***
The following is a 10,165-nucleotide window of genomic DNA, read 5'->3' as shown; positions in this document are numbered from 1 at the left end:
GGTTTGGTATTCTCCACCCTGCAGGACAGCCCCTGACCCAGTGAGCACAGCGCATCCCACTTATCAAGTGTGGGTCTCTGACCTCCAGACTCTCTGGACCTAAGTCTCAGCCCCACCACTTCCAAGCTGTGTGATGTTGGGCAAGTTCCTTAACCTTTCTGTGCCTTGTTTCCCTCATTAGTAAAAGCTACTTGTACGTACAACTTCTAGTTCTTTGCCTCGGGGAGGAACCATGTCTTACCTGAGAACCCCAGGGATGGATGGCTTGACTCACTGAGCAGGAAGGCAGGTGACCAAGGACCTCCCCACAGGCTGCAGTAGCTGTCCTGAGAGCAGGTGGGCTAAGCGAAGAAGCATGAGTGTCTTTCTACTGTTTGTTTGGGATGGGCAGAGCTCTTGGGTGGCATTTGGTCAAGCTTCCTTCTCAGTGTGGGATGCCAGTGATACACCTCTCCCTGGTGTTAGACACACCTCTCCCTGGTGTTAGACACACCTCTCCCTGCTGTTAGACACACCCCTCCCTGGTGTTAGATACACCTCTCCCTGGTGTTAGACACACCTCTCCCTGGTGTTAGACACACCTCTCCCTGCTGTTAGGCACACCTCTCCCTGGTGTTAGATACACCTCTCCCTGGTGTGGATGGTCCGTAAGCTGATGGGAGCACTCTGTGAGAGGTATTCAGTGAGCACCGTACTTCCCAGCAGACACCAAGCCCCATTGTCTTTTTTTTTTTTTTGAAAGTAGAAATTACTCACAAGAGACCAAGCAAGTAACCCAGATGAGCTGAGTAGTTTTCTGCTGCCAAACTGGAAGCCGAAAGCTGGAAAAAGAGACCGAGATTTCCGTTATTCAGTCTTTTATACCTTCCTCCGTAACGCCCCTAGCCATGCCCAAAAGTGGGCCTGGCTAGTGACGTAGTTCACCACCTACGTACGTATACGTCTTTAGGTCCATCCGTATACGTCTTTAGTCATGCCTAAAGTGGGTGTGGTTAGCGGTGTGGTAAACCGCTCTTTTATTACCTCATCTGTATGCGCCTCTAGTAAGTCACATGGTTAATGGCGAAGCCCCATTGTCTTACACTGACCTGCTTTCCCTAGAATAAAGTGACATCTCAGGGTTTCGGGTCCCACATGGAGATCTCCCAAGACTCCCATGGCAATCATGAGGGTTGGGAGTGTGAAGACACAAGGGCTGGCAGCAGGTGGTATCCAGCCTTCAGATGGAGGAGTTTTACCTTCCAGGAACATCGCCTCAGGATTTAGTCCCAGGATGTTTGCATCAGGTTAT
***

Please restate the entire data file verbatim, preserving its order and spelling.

The following is a 10,165-nucleotide window of genomic DNA, read 5'->3' as shown; positions in this document are numbered from 1 at the left end:
GGTTTGGTATTCTCCACCCTGCAGGACAGCCCCTGACCCAGTGAGCACAGCGCATCCCACTTATCAAGTGTGGGTCTCTGACCTCCAGACTCTCTGGACCTAAGTCTCAGCCCCACCACTTCCAAGCTGTGTGATGTTGGGCAAGTTCCTTAACCTTTCTGTGCCTTGTTTCCCTCATTAGTAAAAGCTACTTGTACGTACAACTTCTAGTTCTTTGCCTCGGGGAGGAACCATGTCTTACCTGAGAACCCCAGGGATGGATGGCTTGACTCACTGAGCAGGAAGGCAGGTGACCAAGGACCTCCCCACAGGCTGCAGTAGCTGTCCTGAGAGCAGGTGGGCTAAGCGAAGAAGCATGAGTGTCTTTCTACTGTTTGTTTGGGATGGGCAGAGCTCTTGGGTGGCATTTGGTCAAGCTTCCTTCTCAGTGTGGGATGCCAGTGATACACCTCTCCCTGGTGTTAGACACACCTCTCCCTGGTGTTAGACACACCTCTCCCTGCTGTTAGACACACCCCTCCCTGGTGTTAGATACACCTCTCCCTGGTGTTAGACACACCTCTCCCTGGTGTTAGACACACCTCTCCCTGCTGTTAGGCACACCTCTCCCTGGTGTTAGATACACCTCTCCCTGGTGTGGATGGTCCGTAAGCTGATGGGAGCACTCTGTGAGAGGTATTCAGTGAGCACCGTACTTCCCAGCAGACACCAAGCCCCATTGTCTTTTTTTTTTTTTTGAAAGTAGAAATTACTCACAAGAGACCAAGCAAGTAACCCAGATGAGCTGAGTAGTTTTCTGCTGCCAAACTGGAAGCCGAAAGCTGGAAAAAGAGACCGAGATTTCCGTTATTCAGTCTTTTATACCTTCCTCCGTAACGCCCCTAGCCATGCCCAAAAGTGGGCCTGGCTAGTGACGTAGTTCACCACCTACGTACGTATACGTCTTTAGGTCCATCCGTATACGTCTTTAGTCATGCCTAAAGTGGGTGTGGTTAGCGGTGTGGTAAACCGCTCTTTTATTACCTCATCTGTATGCGCCTCTAGTAAGTCACATGGTTAATGGCGAAGCCCCATTGTCTTACACTGACCTGCTTTCCCTAGAATAAAGTGACATCTCAGGGTTTCGGGTCCCACATGGAGATCTCCCAAGACTCCCATGGCAATCATGAGGGTTGGGAGTGTGAAGACACAAGGGCTGGCAGCAGGTGGTATCCAGCCTTCAGATGGAGGAGTTTTACCTTCCAGGAACATCGCCTCAGGATTTAGTCCCAGGATGTTTGCATCAGGTTAT